Circumlocations

Houses of Parliament with scaffolding and Westminster Bridge, late 20th century (credit: Bikeboy, Geograph http://www.geograph.org.uk/photo/2975216)

Circumlocution. The use of many words where fewer would do, especially in a deliberate attempt to be vague or evasive.
— Oxford English Dictionaries

There’s a old adage about how you can tell when a politician’s lying: when their lips move.

Well, that’s quite a cynical take on politics and those who are involved in politicking, but we often have a premonition that this adage has the ring of truth, don’t we? We’ve listened to and watched enough ministerial statements, panel discussions and live interviews to make that judgement; and we don’t always need their explicit body language to confirm it — whether from tone of voice, stumbles over phrases, shifty looks or too much unasked-for detail, these can all give the lie to many public utterances.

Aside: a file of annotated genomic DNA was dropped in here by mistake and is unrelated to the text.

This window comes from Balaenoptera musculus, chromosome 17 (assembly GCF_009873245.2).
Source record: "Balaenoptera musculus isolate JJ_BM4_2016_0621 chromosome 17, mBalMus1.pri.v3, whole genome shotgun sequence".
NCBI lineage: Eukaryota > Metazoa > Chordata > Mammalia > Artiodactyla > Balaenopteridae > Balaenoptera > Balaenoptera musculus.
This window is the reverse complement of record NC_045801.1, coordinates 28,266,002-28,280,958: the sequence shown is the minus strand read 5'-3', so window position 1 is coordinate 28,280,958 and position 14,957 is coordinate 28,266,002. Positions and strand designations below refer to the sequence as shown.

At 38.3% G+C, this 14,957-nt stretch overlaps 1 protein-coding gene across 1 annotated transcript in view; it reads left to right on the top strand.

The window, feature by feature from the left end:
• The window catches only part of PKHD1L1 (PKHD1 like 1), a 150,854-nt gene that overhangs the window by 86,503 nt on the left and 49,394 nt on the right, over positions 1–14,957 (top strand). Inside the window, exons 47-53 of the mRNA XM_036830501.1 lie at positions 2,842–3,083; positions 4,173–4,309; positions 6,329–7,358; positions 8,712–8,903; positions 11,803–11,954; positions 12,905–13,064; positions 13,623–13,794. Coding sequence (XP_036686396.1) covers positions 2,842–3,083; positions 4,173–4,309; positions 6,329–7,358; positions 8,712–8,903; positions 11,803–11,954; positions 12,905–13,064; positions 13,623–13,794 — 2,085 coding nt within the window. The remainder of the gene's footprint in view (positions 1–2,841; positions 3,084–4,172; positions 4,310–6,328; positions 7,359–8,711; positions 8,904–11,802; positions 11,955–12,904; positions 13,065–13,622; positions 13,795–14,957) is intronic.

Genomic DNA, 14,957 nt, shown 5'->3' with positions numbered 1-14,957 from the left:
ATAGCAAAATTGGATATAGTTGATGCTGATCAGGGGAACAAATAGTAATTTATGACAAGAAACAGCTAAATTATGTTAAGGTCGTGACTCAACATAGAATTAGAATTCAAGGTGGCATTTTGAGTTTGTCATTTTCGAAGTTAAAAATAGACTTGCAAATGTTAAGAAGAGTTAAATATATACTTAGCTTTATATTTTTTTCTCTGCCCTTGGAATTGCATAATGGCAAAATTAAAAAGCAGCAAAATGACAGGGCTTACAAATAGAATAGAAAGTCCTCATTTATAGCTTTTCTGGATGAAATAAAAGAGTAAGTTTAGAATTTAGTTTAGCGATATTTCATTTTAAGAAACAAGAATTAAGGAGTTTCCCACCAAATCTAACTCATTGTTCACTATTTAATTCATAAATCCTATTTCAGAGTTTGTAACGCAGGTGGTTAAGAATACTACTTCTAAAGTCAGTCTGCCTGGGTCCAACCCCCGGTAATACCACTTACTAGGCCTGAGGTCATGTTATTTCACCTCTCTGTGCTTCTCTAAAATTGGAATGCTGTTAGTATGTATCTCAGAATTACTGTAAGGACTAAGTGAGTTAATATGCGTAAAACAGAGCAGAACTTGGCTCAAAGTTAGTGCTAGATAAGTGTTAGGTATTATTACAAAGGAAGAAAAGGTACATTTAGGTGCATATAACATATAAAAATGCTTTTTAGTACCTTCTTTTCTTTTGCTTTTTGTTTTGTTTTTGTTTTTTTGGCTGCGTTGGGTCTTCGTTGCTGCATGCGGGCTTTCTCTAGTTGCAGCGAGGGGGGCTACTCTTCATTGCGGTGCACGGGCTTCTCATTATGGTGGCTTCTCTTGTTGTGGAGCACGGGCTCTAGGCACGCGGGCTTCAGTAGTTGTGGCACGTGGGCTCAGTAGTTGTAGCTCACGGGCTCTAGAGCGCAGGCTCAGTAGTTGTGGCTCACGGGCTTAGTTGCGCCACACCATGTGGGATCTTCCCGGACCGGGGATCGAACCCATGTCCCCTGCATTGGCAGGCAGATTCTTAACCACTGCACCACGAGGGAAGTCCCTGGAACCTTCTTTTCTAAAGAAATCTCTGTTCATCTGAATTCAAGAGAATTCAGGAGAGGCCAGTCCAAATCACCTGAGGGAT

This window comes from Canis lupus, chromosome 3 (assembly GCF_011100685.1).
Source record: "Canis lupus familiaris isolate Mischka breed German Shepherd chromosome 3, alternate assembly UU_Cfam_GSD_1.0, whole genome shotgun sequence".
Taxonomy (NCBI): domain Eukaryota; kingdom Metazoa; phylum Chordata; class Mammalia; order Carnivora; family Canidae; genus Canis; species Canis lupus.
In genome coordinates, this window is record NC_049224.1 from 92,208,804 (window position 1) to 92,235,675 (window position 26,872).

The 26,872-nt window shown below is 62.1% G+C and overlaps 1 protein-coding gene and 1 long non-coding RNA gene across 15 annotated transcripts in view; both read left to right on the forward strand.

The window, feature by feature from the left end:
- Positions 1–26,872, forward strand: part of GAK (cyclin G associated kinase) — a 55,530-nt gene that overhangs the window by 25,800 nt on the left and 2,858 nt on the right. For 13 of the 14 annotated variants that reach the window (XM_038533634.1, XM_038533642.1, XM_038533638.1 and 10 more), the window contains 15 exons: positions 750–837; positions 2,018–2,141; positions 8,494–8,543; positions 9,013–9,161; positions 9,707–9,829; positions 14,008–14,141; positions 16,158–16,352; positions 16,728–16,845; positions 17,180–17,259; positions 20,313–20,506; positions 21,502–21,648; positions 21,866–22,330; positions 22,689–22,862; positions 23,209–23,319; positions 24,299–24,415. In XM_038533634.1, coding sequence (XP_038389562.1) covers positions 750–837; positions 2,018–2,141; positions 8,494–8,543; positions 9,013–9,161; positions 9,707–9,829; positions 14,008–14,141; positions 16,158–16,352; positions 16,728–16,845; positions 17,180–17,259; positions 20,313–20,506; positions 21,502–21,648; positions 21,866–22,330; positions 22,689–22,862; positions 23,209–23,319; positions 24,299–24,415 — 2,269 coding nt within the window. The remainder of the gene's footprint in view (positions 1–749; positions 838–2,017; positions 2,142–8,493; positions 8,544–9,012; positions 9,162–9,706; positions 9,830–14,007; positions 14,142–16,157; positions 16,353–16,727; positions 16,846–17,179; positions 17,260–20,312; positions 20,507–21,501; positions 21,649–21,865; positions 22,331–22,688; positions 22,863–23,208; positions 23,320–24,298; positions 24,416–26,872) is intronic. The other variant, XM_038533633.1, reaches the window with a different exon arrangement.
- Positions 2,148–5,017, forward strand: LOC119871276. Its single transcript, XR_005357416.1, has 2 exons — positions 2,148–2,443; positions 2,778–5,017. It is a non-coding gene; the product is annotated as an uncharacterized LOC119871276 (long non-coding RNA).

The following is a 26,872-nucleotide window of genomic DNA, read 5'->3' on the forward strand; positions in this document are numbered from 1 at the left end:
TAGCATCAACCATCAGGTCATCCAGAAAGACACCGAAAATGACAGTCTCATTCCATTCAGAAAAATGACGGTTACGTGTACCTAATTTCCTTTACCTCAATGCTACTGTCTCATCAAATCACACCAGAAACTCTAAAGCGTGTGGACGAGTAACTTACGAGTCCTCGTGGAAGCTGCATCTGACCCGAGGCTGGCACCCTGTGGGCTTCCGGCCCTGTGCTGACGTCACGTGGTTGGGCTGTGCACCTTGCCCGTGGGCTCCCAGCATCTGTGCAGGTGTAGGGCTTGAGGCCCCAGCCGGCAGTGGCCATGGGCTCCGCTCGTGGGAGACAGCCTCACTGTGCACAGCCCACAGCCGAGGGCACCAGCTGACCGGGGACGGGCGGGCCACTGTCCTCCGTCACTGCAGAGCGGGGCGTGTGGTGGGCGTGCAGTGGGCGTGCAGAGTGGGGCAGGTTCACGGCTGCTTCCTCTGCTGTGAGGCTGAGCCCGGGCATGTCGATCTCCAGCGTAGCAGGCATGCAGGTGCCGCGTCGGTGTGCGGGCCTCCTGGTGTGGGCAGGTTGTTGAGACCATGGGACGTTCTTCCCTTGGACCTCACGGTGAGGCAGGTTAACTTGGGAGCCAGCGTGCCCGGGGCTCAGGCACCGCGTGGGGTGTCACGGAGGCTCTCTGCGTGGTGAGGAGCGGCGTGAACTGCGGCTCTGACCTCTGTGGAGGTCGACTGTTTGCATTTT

And in the era of fake news we cynics note with increasing frequency the evasions, the contradictory tweets, the prevarications and, above all, the smugness that such high-flying lowlife bestow on us with a complete and utter disdain. A recent interview with the British defence secretary on ITV merely underlined such disdain as the interviewee three times gave bland circumlocutions to a frustrated interviewer. Would that more of these cowardly entities that avoid accountability for their decisions and actions could, along with the interview, be similarly ‘terminated’.

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